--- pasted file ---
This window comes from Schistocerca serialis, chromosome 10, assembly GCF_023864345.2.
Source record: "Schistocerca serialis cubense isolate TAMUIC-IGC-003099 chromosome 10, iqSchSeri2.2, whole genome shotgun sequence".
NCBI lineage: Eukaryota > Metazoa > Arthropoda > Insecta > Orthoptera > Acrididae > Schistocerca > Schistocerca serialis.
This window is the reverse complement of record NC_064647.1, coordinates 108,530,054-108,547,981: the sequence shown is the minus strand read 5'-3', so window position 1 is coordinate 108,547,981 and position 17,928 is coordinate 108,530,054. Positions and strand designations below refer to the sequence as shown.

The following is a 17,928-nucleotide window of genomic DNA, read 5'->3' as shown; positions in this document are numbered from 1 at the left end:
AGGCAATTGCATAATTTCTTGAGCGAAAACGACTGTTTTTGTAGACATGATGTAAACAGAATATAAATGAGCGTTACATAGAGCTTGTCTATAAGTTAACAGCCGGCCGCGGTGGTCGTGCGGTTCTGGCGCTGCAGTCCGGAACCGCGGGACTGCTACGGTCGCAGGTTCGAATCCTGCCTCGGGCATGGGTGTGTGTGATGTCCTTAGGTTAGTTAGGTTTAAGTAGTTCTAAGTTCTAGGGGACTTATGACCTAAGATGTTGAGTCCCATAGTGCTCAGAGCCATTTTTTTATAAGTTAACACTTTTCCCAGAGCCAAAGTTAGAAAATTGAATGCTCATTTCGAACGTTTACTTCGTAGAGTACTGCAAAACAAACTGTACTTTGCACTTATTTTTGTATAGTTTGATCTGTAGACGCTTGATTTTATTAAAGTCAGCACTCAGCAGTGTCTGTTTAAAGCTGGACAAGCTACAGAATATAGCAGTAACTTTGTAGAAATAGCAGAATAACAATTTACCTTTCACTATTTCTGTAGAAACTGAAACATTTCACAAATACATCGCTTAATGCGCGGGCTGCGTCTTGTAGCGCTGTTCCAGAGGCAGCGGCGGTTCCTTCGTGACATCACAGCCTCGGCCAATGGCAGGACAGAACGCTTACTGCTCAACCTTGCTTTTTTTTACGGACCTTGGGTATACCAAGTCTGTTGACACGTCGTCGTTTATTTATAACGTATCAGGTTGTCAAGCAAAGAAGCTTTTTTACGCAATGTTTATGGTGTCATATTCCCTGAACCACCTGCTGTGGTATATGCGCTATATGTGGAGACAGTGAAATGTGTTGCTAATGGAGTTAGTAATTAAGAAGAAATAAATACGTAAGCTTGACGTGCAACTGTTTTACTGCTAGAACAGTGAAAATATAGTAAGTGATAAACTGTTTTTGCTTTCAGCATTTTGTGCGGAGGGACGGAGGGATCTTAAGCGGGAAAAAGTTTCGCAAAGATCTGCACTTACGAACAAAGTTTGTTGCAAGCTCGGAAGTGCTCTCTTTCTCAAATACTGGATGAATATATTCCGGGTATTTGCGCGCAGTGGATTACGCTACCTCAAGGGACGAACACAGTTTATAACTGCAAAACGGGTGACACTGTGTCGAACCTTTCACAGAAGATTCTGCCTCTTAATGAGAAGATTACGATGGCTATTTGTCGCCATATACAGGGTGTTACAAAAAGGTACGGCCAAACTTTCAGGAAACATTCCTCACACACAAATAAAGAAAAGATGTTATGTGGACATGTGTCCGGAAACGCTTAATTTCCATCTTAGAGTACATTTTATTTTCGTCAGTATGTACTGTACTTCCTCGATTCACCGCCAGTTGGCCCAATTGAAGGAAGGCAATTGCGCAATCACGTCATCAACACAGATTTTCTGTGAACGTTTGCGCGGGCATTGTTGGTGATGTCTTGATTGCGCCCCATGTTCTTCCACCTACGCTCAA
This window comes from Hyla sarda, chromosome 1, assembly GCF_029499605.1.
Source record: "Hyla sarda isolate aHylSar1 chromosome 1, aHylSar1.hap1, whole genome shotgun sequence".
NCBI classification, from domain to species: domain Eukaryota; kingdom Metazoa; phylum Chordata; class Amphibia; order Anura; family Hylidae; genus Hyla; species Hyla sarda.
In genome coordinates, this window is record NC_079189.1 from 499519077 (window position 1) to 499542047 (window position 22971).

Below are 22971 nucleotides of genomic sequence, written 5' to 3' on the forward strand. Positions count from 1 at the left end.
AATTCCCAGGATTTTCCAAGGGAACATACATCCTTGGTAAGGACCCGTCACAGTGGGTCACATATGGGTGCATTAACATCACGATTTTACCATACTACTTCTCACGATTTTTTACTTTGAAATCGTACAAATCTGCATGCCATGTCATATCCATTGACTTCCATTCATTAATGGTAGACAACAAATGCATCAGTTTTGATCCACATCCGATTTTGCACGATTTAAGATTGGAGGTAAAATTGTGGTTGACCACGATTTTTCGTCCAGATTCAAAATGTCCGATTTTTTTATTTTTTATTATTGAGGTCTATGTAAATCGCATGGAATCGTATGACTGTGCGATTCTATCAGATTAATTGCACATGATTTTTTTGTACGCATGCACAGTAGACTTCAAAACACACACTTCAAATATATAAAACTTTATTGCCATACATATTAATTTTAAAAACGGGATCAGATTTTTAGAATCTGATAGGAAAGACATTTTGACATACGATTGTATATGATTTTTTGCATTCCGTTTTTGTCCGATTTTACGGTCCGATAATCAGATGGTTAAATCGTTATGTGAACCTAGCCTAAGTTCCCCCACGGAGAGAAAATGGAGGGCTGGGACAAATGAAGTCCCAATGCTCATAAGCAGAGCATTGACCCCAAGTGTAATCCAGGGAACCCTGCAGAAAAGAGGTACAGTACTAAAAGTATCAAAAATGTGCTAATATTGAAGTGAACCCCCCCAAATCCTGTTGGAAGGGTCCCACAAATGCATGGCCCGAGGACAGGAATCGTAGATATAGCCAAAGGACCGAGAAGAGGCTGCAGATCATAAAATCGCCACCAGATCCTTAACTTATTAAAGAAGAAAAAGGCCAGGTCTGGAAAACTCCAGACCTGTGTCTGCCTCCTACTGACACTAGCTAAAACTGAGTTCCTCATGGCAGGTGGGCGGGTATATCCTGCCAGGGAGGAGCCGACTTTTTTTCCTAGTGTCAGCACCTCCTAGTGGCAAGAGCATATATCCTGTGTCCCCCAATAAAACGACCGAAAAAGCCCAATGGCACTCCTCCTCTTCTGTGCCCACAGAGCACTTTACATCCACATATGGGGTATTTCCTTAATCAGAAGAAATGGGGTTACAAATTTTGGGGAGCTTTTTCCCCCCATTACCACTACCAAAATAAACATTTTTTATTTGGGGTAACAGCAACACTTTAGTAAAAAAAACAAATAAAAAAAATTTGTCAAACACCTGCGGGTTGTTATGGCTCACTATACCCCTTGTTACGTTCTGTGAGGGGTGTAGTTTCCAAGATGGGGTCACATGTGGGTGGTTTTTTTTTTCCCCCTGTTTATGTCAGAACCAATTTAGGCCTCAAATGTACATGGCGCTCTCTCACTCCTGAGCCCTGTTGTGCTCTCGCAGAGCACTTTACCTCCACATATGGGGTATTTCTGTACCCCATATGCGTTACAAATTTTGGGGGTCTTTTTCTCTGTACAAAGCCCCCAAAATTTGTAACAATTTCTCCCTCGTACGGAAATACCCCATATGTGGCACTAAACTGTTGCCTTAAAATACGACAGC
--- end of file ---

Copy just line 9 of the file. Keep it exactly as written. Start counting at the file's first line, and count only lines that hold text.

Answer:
NCBI classification, from domain to species: domain Eukaryota; kingdom Metazoa; phylum Chordata; class Amphibia; order Anura; family Hylidae; genus Hyla; species Hyla sarda.